Commenting on the latest report by the Public Accounts Committee 16 to 18-year-old participation in education and training Chris Keates, General Secretary of the NASUWT, the largest teachers’ union said:

“The NASUWT has warned consistently that the issues highlighted by the Public Accounts Committee today would be the inevitable result of Coalition Government policy.

“When first introduced the legislation had great potential but the changes made by the Coalition have undermined this.

“Legislation requiring all young people to participate in education or training cannot be effective unless local authorities are given resources to monitor compliance and to intervene where necessary to ensure that young people are receiving their entitlement.

“Reductions in local authority capacity to monitor the participation of young people, Ministers' failure to enact the duty on employers to co-operate and the disintegration of the careers service, have all undermined efforts to ensure that all young people continue to learn beyond the age of 16.

“The reckless approach to policy adopted by this Coalition Government since taking office was always bound to result in many young people being lost to the system.

“It is a sad fact that without a significant change in Coalition Government policy in this critical area, too many young people will continue to be short changed and have their future life chances blighted in the ways detailed in the Committee's report.”


The central role which education should play in tackling the widening gap between rich and poor has been highlighted in an international report, launched today at the Financial Times by the Inclusive Prosperity Commission.

Chris Keates, General Secretary of the NASUWT, the largest teachers’ union in the UK, was invited to be a UK commissioner by the Centre for American Progress, which convened a UK-US inquiry, co-chaired by US former Treasury Secretary Larry Summers and Shadow Chancellor Ed Balls, to examine how to secure an economic recovery which benefits all, not just the few.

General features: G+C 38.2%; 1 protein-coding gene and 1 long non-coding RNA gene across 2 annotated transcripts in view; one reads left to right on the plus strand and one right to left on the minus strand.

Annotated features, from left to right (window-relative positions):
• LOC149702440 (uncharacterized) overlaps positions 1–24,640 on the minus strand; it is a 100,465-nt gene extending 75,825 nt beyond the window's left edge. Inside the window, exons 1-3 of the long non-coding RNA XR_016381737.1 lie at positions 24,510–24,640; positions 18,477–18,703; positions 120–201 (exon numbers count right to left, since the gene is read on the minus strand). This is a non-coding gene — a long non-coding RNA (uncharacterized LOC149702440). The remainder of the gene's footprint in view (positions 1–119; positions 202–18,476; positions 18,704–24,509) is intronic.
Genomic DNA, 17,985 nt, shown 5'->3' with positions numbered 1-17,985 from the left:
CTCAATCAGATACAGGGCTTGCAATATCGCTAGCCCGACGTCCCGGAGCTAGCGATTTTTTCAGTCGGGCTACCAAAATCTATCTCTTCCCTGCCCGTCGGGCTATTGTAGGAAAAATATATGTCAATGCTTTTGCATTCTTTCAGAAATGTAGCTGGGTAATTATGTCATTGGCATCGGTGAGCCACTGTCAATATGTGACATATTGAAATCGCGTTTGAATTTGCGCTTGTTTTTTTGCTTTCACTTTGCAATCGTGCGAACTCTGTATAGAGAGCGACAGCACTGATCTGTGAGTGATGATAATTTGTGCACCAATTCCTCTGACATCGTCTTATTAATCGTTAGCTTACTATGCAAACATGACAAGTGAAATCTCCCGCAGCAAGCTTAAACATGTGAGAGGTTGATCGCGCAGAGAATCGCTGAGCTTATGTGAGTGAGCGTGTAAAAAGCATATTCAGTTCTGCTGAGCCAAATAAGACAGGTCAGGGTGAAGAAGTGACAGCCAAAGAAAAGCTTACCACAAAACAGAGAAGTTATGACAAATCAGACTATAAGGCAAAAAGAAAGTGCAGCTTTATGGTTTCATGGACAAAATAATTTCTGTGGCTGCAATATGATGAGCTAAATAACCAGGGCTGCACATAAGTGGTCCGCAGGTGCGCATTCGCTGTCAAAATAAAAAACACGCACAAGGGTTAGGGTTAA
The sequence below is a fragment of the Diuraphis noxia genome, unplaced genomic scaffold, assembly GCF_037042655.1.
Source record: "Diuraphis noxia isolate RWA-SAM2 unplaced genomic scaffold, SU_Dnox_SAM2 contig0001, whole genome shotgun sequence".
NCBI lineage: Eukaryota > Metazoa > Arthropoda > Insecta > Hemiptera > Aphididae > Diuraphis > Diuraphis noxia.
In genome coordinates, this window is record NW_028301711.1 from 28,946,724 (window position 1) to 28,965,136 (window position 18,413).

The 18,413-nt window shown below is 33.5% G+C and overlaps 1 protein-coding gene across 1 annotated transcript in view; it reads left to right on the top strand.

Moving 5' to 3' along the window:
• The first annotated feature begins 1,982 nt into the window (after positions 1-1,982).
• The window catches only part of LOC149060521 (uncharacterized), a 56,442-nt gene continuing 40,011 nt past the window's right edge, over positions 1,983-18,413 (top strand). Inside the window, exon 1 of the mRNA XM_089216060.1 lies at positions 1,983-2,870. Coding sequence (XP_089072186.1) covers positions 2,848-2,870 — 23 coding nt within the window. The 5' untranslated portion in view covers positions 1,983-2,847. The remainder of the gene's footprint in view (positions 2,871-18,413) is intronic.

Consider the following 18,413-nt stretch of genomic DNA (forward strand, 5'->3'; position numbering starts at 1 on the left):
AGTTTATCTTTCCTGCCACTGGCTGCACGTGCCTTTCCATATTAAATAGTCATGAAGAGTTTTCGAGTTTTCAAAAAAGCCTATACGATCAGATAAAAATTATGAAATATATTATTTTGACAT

Chris Keates said:

“As the political debate intensifies in the run up to the 2015 General Election, the economy is high on the agenda.

“Unsurprisingly, the Coalition Government seeks to present a picture of economic recovery attributable to the strategy it has pursued since 2010.

“But while economists and politicians argue about the extent or otherwise of economic recovery, the reality is that the overwhelming majority of people who have borne the brunt of the Coalition Government’s savage austerity measures continue to feel intense pain, rather than any gain

“Over the last four years the gap between rich and poor has widened and unfairness and inequality have increased significantly.

“The appalling effects can be seen in our schools with children coming to school too hungry to learn because of the scale of poverty and deprivation.

“For too many children access to basic educational experiences is now increasingly on the basis of parents’ ability to pay.

“This unacceptable trend is set to continue, unless post the 2015 General Election we have a government which is committed to an economic policy which has at its heart a universal entitlement for all to access high quality education and which secures inclusive prosperity in which all of the people have the opportunity to share in the wealth of the nation.”

The Inclusive Prosperity Commission report has been published by the Center for American Progress and can be found at